By analyzing the equation, we found that if the concentration of protein is more than hydroxyl radical, the combining rate is the fraction of protein concentration to hydroxyl radical concentration. If the concentration of protein is less than or equal to hydroxyl radical, we consider the combination rate to be 1.

\begin{align*} Binding\,Rate = 1 \quad if \left [ \cdot OH \right ] \geq \left [ Protein \right ] \\ Binding\,Rate = \frac{\left [ \cdot OH \right ]}{\left [ Protein \right ]} \quad if \left [ \cdot OH \right ] \leq \left [ Protein \right ] \\ \end{align*}

### Results

By using the equation, we can see the result of simulating binding rate as figure 11-13.

## Protein Mixing Model

A Ubx scaffold plays an important role in 3D bioprinting. To improve the accuracy and quality of 3D bioprinting, we analyzed how different concentrations of protein affect stem-cell differentiation. In 3D bioprinting, functional proteins are covered on the Ubx scaffold. Every organ or cell corresponds to different kinds of stem-cell differentiation, which means that there exists a unique combination of functional proteins inducing cell differentiation. In order to analyze the relationship between the configuration of protein’s concentration and the type of the ultimate organ, we decided to use RFP, GFP, and BFP to simulate the combination of proteins. Different proportions of RFP, GFP, and BFP lead to different colors and wavelengths, which leads to different RGB values. In this way, we can clearly understand the concentration of each protein on the scaffold by analyzing the RGB values of the color through our protein mixing model. Conversely, we are also able to predict the final color, which is mixed by the given RFP, GFP, and BFP, on a specific unit area of the scaffold.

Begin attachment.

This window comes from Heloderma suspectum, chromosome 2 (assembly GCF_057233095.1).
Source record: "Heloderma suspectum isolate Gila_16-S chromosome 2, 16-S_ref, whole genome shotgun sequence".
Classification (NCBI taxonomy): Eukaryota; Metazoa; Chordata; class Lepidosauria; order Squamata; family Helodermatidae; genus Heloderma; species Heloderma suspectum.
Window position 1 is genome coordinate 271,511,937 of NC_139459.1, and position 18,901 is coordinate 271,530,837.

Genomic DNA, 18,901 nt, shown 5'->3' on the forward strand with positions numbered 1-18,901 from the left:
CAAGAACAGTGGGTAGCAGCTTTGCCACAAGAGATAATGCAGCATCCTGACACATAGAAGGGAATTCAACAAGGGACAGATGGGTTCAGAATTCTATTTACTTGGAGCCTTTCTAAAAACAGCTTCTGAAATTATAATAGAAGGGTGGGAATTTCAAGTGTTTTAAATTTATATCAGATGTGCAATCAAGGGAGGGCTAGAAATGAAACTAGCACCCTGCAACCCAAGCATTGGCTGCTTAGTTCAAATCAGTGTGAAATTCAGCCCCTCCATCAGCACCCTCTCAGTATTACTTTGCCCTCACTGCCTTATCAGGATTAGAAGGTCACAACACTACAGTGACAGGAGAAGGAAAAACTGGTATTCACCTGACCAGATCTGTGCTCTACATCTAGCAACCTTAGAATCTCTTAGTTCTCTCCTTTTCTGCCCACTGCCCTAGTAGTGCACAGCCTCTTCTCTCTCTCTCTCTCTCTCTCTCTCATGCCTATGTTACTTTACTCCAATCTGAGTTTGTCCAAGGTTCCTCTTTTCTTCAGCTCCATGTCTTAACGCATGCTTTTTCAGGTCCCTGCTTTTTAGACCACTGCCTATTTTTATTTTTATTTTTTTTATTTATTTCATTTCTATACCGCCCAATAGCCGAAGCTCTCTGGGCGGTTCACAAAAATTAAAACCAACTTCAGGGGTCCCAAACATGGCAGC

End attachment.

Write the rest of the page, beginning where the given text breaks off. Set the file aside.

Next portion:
### Output Color Simulation

Besides wavelength, RGB values are another way to represent a color. This model shows that different intensities of red, green, and blue lead to different colors.

 rgb(122.5, 122.5, 122.5) 

### Color Combination Simulation

The ratio of two different proteins determines the functionality of the cell after cell differentiation. We decided to use colors to represent what type the protein is. The color on the left represents type A protein. The color on the right represents type B protein. This simulation shows that, on the Ubx scaffold, different ratios of protein can mix up to different colors, which is displayed in the middle area. Users can freely change the ratio between two kinds of protein by adjusting the rod.

### Scaffold Simulation

Every function of an organ has its own organization of protein. Different protein concentrations on the scaffold will lead to different results. Thus, knowing how the final product looks under fluorescence is crucial in 3D bioprinting. We designed a specific combination of protein concentration in each area of the coral-like scaffold, which is represented by pixels, and simulated the color combination in the timescale of 0 to 14 hours.9